Freeman-Wilson said the teardowns are more than symbolic gestures — they put a spotlight on the larger problem of blight in Gary and what the city is doing to correct it.
“(The Vann case) gave a heightened awareness to the issue. This was an international case. But certainly, you always talk about the danger that exists with abandoned buildings, and this underscored it,” Freeman-Wilson said.
She pointed to similar cases in which murder victims were discovered in vacant structures. A 17-year-old girl’s body was found inside the former Emerson school, strangled to death, in the summer of 2015.
And then, in April 2016, the body of Diamond Lewis, 24, was found badly burned in an abandoned Gary home in the 1400 block of West 18th Avenue, nine days after her baby’s father, Kareem J. Williams, dumped her there.
“You don’t want to have something like this happen again,” Freeman-Wilson said.
Since 2012, the city under Freeman-Wilson's leadership has torn down more than 1,200 residential structures through a variety of funding sources, including the federal government’s Hardest Hit Fund, Community Development Block Grant dollars and money from the Gary Sanitary District and Stormwater Management.
The Lake County Board of Commissioners this year chipped in funding to help Gary tear down a number of commercial structures, including a grocery store on 49th and Louisiana.
Gary received $4.4 million in federal Hardest Hit dollars to strategically demolish blighted homes, on top of the more than $6 million received in 2014. They are still working with those funds, Kuykendall said.
Freeman-Wilson said the city received no additional funds in 2014 despite the massive media attention the Vann case received.
Case against Vann
The Vann case first broke in October 2014, when he was arrested following an investigation into the death of Afrikka Hardy, 19, of Hammond. And one by one, Vann led detectives to other abandoned homes in Gary, equipped with unnerving, intimate details of how, exactly, police would find the bodies.
Days later, Hammond police announced charges against Vann for the murder of Hardy. A news conference marked the first instance police described him as a serial killer.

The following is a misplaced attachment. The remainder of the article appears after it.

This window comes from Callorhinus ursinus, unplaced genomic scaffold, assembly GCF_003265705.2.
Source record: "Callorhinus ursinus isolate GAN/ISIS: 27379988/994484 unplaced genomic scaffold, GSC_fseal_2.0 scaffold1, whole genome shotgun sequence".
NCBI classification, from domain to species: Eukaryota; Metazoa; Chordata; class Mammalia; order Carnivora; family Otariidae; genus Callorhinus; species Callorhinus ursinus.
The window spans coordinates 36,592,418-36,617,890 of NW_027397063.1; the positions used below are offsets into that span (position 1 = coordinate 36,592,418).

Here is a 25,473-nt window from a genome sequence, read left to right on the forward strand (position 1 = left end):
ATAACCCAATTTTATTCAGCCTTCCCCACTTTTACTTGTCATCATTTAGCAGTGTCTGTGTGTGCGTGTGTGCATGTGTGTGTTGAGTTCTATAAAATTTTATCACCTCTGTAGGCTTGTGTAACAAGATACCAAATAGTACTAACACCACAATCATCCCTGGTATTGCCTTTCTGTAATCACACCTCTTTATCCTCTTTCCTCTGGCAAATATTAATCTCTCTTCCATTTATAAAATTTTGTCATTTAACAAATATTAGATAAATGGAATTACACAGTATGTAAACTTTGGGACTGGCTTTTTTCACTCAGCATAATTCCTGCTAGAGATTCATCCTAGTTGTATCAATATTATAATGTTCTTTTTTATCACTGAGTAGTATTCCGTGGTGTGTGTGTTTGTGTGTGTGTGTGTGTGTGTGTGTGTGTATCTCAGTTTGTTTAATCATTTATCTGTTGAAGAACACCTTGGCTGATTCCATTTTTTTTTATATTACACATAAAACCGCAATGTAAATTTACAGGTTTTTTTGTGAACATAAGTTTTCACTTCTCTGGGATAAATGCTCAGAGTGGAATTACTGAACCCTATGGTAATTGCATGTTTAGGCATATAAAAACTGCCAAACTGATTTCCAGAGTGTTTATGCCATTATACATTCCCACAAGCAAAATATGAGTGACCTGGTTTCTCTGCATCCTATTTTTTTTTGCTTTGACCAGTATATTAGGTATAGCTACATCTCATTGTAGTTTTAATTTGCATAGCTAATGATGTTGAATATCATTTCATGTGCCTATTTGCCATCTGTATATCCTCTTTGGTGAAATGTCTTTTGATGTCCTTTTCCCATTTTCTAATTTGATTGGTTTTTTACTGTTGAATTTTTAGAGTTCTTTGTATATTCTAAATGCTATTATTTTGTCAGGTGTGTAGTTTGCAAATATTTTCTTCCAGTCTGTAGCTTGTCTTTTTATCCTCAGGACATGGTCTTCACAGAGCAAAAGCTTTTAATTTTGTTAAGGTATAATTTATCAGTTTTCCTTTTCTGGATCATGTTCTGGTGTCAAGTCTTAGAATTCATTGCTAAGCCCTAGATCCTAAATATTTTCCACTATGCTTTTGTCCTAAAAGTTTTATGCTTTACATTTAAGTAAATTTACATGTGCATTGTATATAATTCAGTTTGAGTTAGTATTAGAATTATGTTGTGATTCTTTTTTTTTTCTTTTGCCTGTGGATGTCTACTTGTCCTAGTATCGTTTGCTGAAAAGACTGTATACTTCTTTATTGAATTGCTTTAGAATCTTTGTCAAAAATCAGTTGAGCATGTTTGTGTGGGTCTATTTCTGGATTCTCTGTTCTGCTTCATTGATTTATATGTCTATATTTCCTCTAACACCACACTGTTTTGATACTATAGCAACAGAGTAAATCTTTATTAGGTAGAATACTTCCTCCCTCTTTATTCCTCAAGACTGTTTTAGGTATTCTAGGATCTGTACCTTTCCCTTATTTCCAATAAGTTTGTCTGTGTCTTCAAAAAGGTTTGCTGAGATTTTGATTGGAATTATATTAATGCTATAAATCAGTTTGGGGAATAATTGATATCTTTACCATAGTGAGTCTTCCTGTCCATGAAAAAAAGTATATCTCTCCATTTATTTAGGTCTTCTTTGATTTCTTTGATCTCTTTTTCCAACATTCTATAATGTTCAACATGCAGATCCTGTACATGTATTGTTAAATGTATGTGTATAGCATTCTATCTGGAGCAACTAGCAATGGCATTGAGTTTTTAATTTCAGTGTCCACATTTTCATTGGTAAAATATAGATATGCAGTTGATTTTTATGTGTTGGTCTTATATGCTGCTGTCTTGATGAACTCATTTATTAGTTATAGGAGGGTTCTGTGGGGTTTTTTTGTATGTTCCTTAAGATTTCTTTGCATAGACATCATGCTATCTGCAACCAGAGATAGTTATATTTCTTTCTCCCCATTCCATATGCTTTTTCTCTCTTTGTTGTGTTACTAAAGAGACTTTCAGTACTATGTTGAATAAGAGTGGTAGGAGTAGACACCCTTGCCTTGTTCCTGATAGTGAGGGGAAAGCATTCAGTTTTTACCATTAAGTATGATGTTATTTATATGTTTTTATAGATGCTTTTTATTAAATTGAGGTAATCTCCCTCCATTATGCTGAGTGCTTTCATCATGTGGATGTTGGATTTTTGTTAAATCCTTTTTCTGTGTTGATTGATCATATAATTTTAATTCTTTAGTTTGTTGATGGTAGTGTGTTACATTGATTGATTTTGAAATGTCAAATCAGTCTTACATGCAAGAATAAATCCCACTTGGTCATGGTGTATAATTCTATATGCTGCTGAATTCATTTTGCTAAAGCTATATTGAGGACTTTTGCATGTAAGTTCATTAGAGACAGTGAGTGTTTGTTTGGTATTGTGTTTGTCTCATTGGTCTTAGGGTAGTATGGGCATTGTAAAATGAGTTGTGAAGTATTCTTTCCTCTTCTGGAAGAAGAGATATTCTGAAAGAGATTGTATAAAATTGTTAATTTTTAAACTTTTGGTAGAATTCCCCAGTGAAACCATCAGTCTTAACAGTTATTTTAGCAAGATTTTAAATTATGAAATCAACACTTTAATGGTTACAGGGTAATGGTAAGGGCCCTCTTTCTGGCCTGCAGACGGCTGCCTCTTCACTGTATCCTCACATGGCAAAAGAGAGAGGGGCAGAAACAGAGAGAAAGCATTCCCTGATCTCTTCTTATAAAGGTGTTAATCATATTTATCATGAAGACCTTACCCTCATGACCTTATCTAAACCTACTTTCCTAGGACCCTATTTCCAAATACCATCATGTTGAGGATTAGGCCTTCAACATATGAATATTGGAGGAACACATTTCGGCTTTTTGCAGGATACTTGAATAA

In the days after, cadaver dogs took to the streets, searching for more victims within more than 100 of Gary’s 8,000 abandoned buildings and the site of the demolished Sheraton Hotel. The search focused on the city’s Midtown and Glen Park neighborhoods.
As news got out that Vann was responsible for the deaths of multiple women — some of whom were only identified initially as Jane Does — a shaken community came out in droves to attend vigils and domestic violence charity fundraisers.
With victims’ families in the courtroom watching, Vann was sentenced to life without parole for the murder of seven victims this spring, bringing to a close the four-year death penalty case against the Gary man, described by Lake County Prosecutor Bernard Carter as “one of the most prolific serial killers” in the state's history.
In a guilty plea sparing him death last year, Vann admitted to strangling Hardy and Anith Jones, 35, of Merrillville. In addition to Batey, Vann also has admitted to killing Tracy Martin, 41, of Gary; Kristine Williams, 36, of Gary; Sonya Billingsley, 53, of Gary; and Tanya Gatlin, 27, of Gary.
Vann told detectives he killed the women in anger and said he was convicted in 2009 for assaulting a prostitute in Texas, which he felt was unfair.
As part of his plea deal, prosecutors also agreed not to file other charges against Vann in Lake County unless related to a homicide. In the event other murder charges are brought against him in Lake County, prosecutors agreed not to seek the death penalty against Vann.
While Clinton said he's never going to be “100 percent better" since his fiancee's death, “life gets easier as the days go by.”
“I have to accept the fact of what happened," he said. "Now I’m just trying to piece everything back together."